The use of digital environments for both learning and assessment is becoming prevalent. This often leads to incongruent situations, in which the study medium (eg, printed textbook) is different from the testing medium (eg, online multiple-choice exams). Despite some evidence that incongruent study-test situations are associated with inferior achievements, the effect of study-test congruency has not been investigated systematically. Here, we examine this question in the context of digitally displayed versus printed text comprehension using a full-factorial experimental design. One hundred and twelve university students participated in the study. They studied an expository text in one medium (print or digital) and then, comprehension was assessed in either the same (congruent) or the different (incongruent) medium. No significant differences in performance were found between the congruent and incongruent study-test conditions. However, consistent with findings reported in the literature, comprehension of the digital text was inferior to that of the printed text. Results show that this screen inferiority occurred irrespective of the testing medium. These findings suggest that studying in one medium and taking the test in another does not affect comprehension, but the medium in which one studies does influence test outcomes.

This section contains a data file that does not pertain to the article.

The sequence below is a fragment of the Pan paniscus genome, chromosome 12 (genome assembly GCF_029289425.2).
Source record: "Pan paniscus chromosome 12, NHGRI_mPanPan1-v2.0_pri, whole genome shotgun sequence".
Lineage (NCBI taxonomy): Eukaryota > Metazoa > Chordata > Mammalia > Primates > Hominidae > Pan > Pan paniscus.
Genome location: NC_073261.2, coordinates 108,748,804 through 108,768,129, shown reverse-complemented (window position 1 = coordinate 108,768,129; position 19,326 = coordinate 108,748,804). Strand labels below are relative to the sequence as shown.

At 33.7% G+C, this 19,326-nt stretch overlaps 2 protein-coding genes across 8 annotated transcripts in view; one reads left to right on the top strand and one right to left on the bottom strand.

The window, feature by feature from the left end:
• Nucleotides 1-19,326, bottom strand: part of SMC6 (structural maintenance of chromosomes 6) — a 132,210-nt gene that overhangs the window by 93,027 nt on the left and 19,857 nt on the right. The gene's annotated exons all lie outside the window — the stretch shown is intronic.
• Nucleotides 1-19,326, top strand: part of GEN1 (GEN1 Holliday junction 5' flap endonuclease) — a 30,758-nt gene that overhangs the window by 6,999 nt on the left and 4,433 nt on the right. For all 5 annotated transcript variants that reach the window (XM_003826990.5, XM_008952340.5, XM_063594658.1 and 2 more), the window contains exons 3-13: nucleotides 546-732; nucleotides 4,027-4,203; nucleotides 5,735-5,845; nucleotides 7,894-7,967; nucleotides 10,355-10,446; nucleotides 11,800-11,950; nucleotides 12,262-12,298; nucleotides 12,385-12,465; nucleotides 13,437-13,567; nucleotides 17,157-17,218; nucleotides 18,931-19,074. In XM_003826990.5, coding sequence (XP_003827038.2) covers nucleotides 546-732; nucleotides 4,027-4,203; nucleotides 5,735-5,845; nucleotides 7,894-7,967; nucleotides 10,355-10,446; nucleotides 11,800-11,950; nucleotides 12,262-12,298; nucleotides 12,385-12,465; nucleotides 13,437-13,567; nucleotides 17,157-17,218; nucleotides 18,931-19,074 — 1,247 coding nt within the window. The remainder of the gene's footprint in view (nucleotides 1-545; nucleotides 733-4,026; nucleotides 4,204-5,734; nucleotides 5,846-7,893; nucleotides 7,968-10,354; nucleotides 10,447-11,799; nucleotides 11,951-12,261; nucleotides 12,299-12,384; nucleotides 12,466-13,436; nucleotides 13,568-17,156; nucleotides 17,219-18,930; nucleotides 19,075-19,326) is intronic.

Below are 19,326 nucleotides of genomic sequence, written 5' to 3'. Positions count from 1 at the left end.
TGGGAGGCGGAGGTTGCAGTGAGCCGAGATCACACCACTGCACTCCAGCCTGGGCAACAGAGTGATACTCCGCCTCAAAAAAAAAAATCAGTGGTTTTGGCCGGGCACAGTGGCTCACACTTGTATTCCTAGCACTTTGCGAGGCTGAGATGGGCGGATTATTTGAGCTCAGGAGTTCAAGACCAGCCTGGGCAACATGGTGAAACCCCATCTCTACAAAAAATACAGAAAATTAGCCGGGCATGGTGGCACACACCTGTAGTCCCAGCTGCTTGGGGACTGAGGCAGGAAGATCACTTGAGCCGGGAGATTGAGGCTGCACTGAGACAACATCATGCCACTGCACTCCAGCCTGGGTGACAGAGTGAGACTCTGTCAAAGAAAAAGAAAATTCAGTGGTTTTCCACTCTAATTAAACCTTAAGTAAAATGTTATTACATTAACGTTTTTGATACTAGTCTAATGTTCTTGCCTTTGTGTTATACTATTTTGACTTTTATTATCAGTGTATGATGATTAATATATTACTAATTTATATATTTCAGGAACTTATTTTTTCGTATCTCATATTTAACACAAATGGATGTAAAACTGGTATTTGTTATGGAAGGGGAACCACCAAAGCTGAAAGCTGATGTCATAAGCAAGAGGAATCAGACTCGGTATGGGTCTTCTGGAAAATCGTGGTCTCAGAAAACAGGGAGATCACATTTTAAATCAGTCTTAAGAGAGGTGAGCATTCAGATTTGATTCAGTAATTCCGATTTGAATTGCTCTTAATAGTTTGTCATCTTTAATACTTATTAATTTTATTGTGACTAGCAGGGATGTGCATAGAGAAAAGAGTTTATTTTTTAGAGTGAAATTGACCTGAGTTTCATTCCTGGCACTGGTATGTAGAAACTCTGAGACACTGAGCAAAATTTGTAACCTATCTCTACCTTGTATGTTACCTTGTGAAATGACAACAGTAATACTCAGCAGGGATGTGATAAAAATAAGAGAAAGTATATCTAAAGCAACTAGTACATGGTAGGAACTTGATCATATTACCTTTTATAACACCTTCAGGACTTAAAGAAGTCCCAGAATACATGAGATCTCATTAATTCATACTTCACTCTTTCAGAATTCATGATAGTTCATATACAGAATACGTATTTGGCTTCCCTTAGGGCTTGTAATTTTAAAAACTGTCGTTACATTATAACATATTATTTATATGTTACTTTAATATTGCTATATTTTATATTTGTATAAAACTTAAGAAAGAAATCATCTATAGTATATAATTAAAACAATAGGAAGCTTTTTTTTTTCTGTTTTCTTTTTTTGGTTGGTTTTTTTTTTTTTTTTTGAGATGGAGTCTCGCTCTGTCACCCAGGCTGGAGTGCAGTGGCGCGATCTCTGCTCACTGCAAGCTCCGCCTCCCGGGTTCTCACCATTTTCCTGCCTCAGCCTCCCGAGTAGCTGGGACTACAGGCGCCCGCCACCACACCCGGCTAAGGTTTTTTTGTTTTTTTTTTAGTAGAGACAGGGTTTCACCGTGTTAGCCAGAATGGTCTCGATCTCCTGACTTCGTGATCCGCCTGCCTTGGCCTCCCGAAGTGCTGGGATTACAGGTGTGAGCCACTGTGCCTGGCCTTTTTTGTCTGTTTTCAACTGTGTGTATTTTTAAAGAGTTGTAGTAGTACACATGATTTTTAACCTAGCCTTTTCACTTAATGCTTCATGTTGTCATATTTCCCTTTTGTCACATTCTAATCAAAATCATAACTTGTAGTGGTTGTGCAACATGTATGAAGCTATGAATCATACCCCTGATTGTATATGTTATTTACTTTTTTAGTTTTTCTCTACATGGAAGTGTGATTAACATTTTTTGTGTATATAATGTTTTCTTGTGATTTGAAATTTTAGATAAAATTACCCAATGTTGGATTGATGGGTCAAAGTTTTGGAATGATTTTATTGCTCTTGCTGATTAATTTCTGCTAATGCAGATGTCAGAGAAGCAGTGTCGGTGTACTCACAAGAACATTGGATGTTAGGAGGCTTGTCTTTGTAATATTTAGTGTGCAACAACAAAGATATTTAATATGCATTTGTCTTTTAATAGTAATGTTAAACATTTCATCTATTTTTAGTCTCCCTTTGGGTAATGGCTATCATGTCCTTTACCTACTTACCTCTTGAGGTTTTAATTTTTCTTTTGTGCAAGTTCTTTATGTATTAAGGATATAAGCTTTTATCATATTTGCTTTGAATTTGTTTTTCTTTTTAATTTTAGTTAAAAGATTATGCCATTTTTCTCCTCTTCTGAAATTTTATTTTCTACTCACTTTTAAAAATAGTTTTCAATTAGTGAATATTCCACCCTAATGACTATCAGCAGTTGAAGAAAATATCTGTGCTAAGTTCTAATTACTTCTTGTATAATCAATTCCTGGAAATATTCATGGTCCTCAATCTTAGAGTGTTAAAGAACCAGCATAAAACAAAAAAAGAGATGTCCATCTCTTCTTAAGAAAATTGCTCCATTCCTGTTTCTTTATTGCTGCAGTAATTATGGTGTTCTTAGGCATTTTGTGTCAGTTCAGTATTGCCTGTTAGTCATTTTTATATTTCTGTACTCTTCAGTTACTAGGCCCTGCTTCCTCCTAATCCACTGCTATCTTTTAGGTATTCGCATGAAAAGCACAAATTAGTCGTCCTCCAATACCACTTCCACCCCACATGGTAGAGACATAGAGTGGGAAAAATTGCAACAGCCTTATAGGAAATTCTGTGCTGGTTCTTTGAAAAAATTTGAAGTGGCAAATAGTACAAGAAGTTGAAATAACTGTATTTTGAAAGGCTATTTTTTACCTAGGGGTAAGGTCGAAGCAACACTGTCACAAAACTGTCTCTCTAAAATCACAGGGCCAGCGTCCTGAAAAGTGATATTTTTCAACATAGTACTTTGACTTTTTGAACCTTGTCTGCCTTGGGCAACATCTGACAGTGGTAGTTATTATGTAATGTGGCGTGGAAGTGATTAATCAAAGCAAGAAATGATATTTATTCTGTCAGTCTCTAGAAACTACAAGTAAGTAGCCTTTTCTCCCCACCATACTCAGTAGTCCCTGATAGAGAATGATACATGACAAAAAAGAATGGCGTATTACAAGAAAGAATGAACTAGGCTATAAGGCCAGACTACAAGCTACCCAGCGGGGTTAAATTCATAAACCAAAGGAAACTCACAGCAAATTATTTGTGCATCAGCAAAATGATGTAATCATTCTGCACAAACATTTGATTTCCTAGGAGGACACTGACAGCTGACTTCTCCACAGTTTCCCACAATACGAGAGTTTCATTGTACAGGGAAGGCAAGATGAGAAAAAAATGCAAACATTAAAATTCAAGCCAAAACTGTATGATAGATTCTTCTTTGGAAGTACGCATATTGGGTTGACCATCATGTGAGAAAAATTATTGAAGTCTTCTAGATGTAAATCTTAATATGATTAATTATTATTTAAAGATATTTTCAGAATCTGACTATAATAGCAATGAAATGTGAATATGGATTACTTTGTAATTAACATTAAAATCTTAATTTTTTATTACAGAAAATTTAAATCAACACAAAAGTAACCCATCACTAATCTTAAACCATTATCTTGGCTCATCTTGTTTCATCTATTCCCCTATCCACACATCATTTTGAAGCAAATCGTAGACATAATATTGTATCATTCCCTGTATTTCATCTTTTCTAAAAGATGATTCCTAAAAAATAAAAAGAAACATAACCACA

Bibliographical noteFunding Information:
This research was supported by a grant to the authors from the Open University of Israel's research fund. The authors thank Iris Fait for her dedicated assistance in data collection.
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